There is a significant genetic influence on arterial oxygen saturation (Sa(O(2))) in high-altitude (HA) residents. It is not known whether this is true of lowlanders ascending to HA. The I allele of the angiotensin-converting enzyme (ACE) gene is associated with low ACE activity and elite endurance performance. An excess of the I allele has also been reported in South American natives living over 3,000 m and among elite HA mountaineers who demonstrate extreme endurance in a hypoxic environment, where maintenance of Sa(O(2)) is crucial to performance. We postulated that the I allele may confer an advantage at HA through genotype-dependent alterations in Sa(O(2)). Rapid ascent (n = 32) and slow ascent groups (n = 40), ascending to approximately 5,000 m over 12.0 and 18.5 days, respectively, had their Sa(O(2)) assessed throughout and compared with their ACE genotype. Resting Sa(O(2)) was independent of the ACE genotype and remained so for the slow ascent group, in whom the fall in Sa(O(2)) with ascent was genotype independent. However, Sa(O(2)) with ascent was significantly associated with the ACE genotype in the rapid ascent group (p = 0.01) with a relatively sustained Sa(O(2)) in the II subjects. These data are the first to report an association of the I allele with the maintenance of Sa(O(2)) at HA.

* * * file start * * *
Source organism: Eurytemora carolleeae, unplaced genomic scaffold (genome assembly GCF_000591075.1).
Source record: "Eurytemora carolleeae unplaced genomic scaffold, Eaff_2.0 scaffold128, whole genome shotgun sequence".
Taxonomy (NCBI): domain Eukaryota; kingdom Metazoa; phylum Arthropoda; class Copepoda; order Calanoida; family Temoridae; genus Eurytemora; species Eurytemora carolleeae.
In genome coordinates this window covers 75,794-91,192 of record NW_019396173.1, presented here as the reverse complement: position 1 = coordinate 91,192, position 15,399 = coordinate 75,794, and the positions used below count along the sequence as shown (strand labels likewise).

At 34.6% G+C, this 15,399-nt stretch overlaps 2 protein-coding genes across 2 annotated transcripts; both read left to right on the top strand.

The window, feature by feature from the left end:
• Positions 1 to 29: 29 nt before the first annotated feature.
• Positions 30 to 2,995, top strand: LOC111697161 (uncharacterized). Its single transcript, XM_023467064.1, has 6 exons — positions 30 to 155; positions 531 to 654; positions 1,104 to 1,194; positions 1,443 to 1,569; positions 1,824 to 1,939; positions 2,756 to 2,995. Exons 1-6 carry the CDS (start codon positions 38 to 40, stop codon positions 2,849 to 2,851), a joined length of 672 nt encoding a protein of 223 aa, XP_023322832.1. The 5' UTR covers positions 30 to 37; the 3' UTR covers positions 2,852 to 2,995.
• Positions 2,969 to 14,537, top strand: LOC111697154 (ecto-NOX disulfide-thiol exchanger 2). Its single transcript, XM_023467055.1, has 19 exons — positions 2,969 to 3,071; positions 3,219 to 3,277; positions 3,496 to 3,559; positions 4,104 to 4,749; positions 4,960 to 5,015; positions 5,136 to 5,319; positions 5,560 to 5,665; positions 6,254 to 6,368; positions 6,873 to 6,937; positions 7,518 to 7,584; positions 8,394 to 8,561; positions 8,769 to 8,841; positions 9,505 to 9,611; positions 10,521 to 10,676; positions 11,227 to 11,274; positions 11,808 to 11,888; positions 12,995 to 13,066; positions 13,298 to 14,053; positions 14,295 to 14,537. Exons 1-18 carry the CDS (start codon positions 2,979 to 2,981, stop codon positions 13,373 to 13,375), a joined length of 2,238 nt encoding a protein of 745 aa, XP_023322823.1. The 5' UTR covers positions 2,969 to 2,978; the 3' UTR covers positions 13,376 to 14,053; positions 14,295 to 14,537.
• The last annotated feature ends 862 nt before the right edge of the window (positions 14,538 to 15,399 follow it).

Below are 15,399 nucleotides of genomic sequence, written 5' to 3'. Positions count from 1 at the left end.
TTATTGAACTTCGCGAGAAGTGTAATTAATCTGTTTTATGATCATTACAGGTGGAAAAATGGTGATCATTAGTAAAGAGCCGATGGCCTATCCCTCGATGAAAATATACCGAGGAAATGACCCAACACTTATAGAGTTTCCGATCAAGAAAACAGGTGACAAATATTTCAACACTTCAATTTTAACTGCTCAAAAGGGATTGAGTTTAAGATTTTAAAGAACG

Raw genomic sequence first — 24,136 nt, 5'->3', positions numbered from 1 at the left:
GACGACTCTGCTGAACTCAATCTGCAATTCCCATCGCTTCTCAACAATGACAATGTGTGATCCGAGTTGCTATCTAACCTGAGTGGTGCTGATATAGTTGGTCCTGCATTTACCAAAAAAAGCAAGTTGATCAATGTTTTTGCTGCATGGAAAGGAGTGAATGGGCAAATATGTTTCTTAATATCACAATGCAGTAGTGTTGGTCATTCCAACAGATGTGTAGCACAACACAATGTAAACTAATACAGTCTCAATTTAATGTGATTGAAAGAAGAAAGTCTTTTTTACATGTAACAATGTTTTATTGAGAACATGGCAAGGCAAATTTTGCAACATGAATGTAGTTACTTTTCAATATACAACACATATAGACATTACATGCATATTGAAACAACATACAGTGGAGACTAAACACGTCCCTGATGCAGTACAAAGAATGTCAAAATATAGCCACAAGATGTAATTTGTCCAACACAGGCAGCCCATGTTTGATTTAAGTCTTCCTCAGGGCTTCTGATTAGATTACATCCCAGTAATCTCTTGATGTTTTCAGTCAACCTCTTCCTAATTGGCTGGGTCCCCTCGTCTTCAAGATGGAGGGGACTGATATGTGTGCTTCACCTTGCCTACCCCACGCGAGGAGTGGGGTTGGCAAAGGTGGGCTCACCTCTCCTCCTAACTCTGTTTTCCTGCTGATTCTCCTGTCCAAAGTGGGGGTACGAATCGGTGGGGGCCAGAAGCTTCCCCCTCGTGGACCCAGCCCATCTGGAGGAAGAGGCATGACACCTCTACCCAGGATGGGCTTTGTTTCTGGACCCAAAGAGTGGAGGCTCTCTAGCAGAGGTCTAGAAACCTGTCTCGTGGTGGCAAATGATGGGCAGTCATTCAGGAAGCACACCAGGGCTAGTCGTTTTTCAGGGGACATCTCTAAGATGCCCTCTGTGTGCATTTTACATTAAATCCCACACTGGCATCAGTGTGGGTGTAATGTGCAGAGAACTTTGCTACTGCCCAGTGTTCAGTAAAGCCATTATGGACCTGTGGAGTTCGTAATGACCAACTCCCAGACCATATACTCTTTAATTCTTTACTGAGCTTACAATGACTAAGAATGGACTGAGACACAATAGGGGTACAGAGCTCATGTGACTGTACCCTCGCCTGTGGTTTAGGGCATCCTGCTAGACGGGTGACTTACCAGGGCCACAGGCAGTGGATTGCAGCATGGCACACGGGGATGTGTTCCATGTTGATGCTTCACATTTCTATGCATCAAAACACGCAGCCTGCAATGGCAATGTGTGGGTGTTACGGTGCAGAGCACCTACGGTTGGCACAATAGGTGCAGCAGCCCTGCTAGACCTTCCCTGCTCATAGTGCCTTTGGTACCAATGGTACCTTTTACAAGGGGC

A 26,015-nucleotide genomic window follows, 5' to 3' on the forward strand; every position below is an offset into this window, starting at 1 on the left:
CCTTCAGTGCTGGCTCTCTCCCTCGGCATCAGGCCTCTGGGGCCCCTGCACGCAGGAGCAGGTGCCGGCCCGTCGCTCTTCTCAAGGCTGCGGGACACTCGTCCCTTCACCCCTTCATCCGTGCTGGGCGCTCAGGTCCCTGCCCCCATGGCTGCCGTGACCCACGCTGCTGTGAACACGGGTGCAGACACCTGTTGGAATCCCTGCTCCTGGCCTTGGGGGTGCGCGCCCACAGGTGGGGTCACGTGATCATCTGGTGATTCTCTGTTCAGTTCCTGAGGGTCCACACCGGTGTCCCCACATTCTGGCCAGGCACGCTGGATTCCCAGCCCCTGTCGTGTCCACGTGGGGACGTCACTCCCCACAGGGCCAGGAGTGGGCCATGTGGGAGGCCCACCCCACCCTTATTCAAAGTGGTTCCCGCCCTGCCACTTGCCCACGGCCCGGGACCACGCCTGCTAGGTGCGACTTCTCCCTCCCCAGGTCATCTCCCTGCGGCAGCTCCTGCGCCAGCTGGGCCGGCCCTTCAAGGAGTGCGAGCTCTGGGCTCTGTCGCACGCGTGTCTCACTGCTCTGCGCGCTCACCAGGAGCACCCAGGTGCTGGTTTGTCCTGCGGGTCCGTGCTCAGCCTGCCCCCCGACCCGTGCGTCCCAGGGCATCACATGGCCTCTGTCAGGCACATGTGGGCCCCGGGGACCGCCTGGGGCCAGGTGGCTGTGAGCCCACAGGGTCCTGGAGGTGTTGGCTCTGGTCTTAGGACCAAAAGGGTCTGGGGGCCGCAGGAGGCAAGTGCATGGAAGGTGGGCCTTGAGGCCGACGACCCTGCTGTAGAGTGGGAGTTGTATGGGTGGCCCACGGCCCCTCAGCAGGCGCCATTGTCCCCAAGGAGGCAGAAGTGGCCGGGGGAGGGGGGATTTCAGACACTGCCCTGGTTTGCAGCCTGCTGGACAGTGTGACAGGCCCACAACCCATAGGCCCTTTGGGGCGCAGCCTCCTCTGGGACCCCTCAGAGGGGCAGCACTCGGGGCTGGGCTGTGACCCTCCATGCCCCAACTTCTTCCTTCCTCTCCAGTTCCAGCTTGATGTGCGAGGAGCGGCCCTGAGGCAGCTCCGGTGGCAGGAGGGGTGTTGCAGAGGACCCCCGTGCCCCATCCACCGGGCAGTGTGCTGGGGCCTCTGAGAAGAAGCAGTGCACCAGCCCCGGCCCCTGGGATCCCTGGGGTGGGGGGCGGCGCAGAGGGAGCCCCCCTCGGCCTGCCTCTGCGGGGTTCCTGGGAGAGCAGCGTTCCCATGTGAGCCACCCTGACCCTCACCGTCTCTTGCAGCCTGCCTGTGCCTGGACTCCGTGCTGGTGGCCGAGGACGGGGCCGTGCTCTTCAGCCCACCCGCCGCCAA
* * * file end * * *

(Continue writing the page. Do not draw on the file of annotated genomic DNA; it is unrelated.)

|Number of pages||5|
|Journal||American Journal of Respiratory and Critical Care Medicine|
|Publication status||Published - 1 Aug 2002|
- angiotensin-converting enzymepolymorphismaltitudeoxygen saturation